Carvers Bay enlists ninth grade
Freshmen all put in JROTC
By Gina Vasselli
Aug. 22, 2010
Welcome to high school. Now drop and give me 50.
The entire freshman class at Carvers Bay High School has been
automatically enrolled in the Junior Reserve Officers Training Corps,
a military-sponsored program that trains high school students in
military discipline and concepts. Principal Richard Neal, a Navy
veteran, said the school's Marine Corps JROTC class is fulfilling the
student's physical education requirement and is part of the school's
Ninth Grade Academy.
But Charles Holloway, the parent of a freshman student at Carvers
Bay, said he did not want his son in that program and when he asked
that his son be taken out, his son was put in a class by
himself.Holloway said he feels his son was being punished for not
wanting to take part in that class.
Holloway said the JROTC class simply showed up on his son's schedule
in place of gym class and he did not receive any information about
the class or how to get his son out of it.
"What happened to our freedom of choice?" Holloway said. "I wanted
nothing to do with anything related to the military."
According to the South Carolina Department of Education, high school
students must take at least one credit of physical education in order
to graduate. ROTC can also fill that requirement.
Neal said he initiated the program because studies show that students
in leadership programs are more likely to stay in school and
graduate. He said so far the program has had an "extremely high
positive response," but "any parent who did not want their son or
daughter [to participate] has the opportunity to participate in other
Neal said letters and fliers about Ninth Grade Academy were sent to
parents. The class is an elective and students had the option to
select other programs as well, he said, but noted that the ninth
grade class was "enrolled" in the program.
"We accepted all of the freshman class into our program," said Master
Sgt. Joe Epps, one of the instructors of the ROTC program at Carvers
Bay. "What used to be the PE element ... we have taken that over."
Georgetown County Superintendent Randy Dozier said freshmen are not
required to take part in the JROTC class.
"We're not going to draft people into ROTC if they don't want to be
in there," Dozier said. "They certainly can opt out."
Holloway said he is concerned that other parents do not know their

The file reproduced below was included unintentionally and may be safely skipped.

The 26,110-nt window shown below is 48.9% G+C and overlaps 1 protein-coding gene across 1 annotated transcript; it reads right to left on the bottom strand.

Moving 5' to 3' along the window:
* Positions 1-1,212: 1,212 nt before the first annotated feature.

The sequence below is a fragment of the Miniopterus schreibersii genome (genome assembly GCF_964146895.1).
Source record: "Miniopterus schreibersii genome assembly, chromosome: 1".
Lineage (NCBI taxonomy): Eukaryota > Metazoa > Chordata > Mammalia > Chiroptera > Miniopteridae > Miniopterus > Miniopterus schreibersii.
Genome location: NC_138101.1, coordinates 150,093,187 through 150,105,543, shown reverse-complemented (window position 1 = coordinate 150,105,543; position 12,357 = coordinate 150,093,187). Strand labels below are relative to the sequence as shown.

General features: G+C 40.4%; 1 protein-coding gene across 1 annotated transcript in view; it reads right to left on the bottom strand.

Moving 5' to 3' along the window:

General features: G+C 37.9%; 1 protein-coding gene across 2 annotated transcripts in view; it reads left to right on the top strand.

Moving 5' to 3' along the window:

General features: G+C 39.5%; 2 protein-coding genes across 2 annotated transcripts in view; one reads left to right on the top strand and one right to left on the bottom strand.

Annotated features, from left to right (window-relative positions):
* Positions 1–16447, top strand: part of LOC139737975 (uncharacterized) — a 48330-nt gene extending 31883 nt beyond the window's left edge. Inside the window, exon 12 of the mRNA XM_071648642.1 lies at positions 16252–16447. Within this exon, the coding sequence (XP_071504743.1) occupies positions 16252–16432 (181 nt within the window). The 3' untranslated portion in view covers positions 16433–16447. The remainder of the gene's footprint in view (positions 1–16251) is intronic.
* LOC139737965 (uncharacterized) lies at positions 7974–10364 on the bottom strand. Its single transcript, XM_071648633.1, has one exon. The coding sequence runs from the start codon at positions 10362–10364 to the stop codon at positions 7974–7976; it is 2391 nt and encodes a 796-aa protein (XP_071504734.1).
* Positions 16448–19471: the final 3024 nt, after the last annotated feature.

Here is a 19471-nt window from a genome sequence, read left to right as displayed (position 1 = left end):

child is in this program. He said that other students are "going to
my son, saying 'how did you get out of it?'"
"No one else knows because no one else is in that second class with
my son," he said. "This was not transparent."
Contact GINA VASSELLI at 443-2434.
Principal replaces PE class with Junior ROTC
August 22, 2010
By Scott Harper
GEORGETOWN, S.C. Charles Holloway was not a happy man when his 9th
grade son who attends Carvers Bay High told him he was being forced
to take part in the school's Junior Reserve Officers Training Corps program.
However, school officials said the replacement of Physical Education
with ROTC for the freshman class is part of the Ninth Grade Academy
and parents can have their child opt out.
Holloway spoke to the Georgetown Times Friday about his concern.
He said he was first told about the required program on July 28 while
registering his son for the new school year.
"When I informed the Principal (Richard Neal) that my son and myself
had no interest in the ROTC program, I was told that the decisions
had been made and there was nothing that could be done," Holloway said.
Neal says the idea to replace PE with ROTC was made after he read
studies that indicate students who participate in such
leadership-based programs are less likely to drop out and will graduate.
Holloway said he contacted the State Board of Education and was told
a mandatory ROTC program would not replace PE. However, the state
does allow ROTC to replace PE if a student chooses that option.
On Aug. 2, Holloway received a call from Neal who said his son would
not have to participate in the ROTC program.
"Having thought this was the outcome my son and I both wanted, I was
glad that we took a stand against not having a choice," he said.
However, when school began Wednesday, Holloway was surprised when he
learned the alternative his son was given. Instead of taking ROTC,
his son is in a "Career Skills" class alone with a teacher, he said.
"Where are the other children who may have not chosen ROTC?,"
Holloway said he wonders. "Why is my son the only one" Is it possible
that no one else knows that ROTC is not mandatory?"
Neal says the feedback he has received so far has been positive but
adds the alternative class is available if any other parents do not
want their child in the ROTC program.